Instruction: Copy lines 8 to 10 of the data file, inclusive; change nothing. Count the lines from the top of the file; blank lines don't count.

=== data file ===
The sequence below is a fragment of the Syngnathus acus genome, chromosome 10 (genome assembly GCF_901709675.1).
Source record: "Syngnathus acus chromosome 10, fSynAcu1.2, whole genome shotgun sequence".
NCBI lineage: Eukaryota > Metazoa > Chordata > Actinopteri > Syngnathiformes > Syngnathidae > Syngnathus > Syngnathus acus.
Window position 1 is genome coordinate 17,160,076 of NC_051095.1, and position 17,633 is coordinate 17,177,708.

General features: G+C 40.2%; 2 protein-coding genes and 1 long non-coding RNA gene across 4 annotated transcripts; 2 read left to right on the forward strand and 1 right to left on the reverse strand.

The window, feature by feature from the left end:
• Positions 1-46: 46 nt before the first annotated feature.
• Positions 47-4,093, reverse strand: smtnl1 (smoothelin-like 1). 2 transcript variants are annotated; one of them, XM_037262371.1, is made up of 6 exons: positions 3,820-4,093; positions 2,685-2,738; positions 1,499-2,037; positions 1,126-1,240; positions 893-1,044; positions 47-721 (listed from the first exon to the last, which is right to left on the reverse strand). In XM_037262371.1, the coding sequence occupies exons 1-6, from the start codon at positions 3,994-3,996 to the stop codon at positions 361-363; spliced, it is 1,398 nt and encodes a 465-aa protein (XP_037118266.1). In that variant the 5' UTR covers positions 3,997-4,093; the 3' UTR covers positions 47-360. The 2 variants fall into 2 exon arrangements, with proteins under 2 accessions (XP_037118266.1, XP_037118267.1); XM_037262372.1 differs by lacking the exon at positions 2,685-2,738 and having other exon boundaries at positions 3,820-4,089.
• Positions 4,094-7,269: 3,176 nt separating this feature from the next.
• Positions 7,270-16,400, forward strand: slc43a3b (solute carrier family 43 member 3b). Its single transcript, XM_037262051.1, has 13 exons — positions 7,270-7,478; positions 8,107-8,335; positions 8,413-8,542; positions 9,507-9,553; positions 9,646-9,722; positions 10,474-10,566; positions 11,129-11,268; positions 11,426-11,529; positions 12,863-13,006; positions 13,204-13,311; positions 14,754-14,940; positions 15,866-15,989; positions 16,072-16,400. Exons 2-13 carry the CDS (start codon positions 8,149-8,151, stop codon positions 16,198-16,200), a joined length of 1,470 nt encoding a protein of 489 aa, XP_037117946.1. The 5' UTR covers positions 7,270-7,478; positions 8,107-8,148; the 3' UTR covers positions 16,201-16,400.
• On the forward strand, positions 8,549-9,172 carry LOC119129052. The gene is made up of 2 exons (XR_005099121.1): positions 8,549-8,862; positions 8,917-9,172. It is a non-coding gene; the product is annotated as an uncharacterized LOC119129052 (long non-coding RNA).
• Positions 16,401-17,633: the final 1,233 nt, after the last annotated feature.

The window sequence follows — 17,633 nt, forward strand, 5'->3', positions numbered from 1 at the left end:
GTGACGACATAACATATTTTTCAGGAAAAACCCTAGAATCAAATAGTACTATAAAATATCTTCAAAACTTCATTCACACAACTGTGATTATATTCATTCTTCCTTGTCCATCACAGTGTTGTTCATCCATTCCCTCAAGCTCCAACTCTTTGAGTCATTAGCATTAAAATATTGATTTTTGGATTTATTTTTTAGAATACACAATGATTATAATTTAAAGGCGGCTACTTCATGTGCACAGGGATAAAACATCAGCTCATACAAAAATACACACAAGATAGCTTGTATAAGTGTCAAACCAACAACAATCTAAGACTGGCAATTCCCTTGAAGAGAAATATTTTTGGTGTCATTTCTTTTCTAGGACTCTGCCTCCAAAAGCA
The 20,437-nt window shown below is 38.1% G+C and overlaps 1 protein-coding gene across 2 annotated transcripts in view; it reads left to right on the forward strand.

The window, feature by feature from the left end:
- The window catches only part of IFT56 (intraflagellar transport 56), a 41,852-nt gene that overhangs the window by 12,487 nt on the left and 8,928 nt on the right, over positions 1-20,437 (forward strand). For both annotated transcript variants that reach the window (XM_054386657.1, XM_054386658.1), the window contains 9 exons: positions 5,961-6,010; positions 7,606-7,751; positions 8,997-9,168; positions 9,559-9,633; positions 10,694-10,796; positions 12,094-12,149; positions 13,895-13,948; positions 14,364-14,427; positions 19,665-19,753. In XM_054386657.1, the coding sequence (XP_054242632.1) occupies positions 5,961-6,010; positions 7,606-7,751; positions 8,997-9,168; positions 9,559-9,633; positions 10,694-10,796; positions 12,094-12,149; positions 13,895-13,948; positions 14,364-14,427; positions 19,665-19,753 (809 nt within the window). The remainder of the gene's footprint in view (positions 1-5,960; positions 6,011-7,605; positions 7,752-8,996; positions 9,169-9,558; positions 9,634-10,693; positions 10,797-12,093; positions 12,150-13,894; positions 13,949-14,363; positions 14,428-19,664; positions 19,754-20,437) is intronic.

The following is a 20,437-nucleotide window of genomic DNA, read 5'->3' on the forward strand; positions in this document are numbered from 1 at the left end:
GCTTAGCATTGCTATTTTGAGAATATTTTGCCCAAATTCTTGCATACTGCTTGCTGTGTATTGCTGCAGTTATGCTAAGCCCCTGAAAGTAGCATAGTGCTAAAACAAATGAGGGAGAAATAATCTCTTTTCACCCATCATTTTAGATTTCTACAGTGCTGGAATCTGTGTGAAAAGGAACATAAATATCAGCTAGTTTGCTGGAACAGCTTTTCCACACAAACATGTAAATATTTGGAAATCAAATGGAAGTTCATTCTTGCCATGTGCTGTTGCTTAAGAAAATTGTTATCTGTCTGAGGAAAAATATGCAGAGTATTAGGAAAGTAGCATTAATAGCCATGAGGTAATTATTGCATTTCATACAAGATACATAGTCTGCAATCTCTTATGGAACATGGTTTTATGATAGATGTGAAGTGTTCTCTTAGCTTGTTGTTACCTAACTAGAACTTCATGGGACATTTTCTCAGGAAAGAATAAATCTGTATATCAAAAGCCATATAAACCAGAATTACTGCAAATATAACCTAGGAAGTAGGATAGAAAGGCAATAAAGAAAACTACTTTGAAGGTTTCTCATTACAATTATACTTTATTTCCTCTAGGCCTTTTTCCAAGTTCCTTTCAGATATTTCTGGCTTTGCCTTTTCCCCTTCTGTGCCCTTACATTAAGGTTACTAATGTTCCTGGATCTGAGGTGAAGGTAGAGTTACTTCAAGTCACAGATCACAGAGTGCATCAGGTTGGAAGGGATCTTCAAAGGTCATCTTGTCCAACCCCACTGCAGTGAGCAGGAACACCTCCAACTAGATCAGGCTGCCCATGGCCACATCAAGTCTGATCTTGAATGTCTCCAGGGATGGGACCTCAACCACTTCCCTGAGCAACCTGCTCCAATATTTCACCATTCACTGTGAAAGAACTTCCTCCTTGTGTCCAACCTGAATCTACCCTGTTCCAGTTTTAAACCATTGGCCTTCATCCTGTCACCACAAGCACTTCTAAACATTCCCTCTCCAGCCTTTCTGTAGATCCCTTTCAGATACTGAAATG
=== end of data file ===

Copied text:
• Positions 47-4,093, reverse strand: smtnl1 (smoothelin-like 1). 2 transcript variants are annotated; one of them, XM_037262371.1, is made up of 6 exons: positions 3,820-4,093; positions 2,685-2,738; positions 1,499-2,037; positions 1,126-1,240; positions 893-1,044; positions 47-721 (listed from the first exon to the last, which is right to left on the reverse strand). In XM_037262371.1, the coding sequence occupies exons 1-6, from the start codon at positions 3,994-3,996 to the stop codon at positions 361-363; spliced, it is 1,398 nt and encodes a 465-aa protein (XP_037118266.1). In that variant the 5' UTR covers positions 3,997-4,093; the 3' UTR covers positions 47-360. The 2 variants fall into 2 exon arrangements, with proteins under 2 accessions (XP_037118266.1, XP_037118267.1); XM_037262372.1 differs by lacking the exon at positions 2,685-2,738 and having other exon boundaries at positions 3,820-4,089.
• Positions 4,094-7,269: 3,176 nt separating this feature from the next.
• Positions 7,270-16,400, forward strand: slc43a3b (solute carrier family 43 member 3b). Its single transcript, XM_037262051.1, has 13 exons — positions 7,270-7,478; positions 8,107-8,335; positions 8,413-8,542; positions 9,507-9,553; positions 9,646-9,722; positions 10,474-10,566; positions 11,129-11,268; positions 11,426-11,529; positions 12,863-13,006; positions 13,204-13,311; positions 14,754-14,940; positions 15,866-15,989; positions 16,072-16,400. Exons 2-13 carry the CDS (start codon positions 8,149-8,151, stop codon positions 16,198-16,200), a joined length of 1,470 nt encoding a protein of 489 aa, XP_037117946.1. The 5' UTR covers positions 7,270-7,478; positions 8,107-8,148; the 3' UTR covers positions 16,201-16,400.